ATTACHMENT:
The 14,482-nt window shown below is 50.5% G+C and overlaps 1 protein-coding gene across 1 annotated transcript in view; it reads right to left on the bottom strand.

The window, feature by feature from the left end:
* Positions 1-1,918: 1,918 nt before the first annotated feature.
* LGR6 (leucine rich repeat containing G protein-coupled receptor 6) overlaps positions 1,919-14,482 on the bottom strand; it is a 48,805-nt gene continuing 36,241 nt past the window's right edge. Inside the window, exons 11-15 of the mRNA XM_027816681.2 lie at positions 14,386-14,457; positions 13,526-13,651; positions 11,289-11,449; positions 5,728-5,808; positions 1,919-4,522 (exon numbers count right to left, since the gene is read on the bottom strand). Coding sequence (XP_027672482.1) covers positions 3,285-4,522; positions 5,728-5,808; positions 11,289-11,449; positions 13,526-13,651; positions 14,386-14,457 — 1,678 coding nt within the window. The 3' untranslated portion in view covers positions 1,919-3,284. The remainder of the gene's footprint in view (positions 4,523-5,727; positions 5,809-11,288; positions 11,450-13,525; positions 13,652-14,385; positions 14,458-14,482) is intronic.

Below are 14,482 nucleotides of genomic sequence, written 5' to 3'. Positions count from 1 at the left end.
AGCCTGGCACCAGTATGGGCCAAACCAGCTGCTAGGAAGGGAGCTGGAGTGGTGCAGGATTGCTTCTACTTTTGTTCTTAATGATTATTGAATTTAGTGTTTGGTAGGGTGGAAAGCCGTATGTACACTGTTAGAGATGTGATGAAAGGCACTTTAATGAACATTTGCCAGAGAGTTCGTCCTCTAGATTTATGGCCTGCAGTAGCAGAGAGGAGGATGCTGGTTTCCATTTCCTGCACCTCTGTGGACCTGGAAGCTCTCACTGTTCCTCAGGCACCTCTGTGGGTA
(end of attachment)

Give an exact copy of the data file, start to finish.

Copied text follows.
The 14,482-nt window shown below is 50.5% G+C and overlaps 1 protein-coding gene across 1 annotated transcript in view; it reads right to left on the bottom strand.

The window, feature by feature from the left end:
* Positions 1-1,918: 1,918 nt before the first annotated feature.
* LGR6 (leucine rich repeat containing G protein-coupled receptor 6) overlaps positions 1,919-14,482 on the bottom strand; it is a 48,805-nt gene continuing 36,241 nt past the window's right edge. Inside the window, exons 11-15 of the mRNA XM_027816681.2 lie at positions 14,386-14,457; positions 13,526-13,651; positions 11,289-11,449; positions 5,728-5,808; positions 1,919-4,522 (exon numbers count right to left, since the gene is read on the bottom strand). Coding sequence (XP_027672482.1) covers positions 3,285-4,522; positions 5,728-5,808; positions 11,289-11,449; positions 13,526-13,651; positions 14,386-14,457 — 1,678 coding nt within the window. The 3' untranslated portion in view covers positions 1,919-3,284. The remainder of the gene's footprint in view (positions 4,523-5,727; positions 5,809-11,288; positions 11,450-13,525; positions 13,652-14,385; positions 14,458-14,482) is intronic.

Below are 14,482 nucleotides of genomic sequence, written 5' to 3'. Positions count from 1 at the left end.
AGCCTGGCACCAGTATGGGCCAAACCAGCTGCTAGGAAGGGAGCTGGAGTGGTGCAGGATTGCTTCTACTTTTGTTCTTAATGATTATTGAATTTAGTGTTTGGTAGGGTGGAAAGCCGTATGTACACTGTTAGAGATGTGATGAAAGGCACTTTAATGAACATTTGCCAGAGAGTTCGTCCTCTAGATTTATGGCCTGCAGTAGCAGAGAGGAGGATGCTGGTTTCCATTTCCTGCACCTCTGTGGACCTGGAAGCTCTCACTGTTCCTCAGGCACCTCTGTGGGTA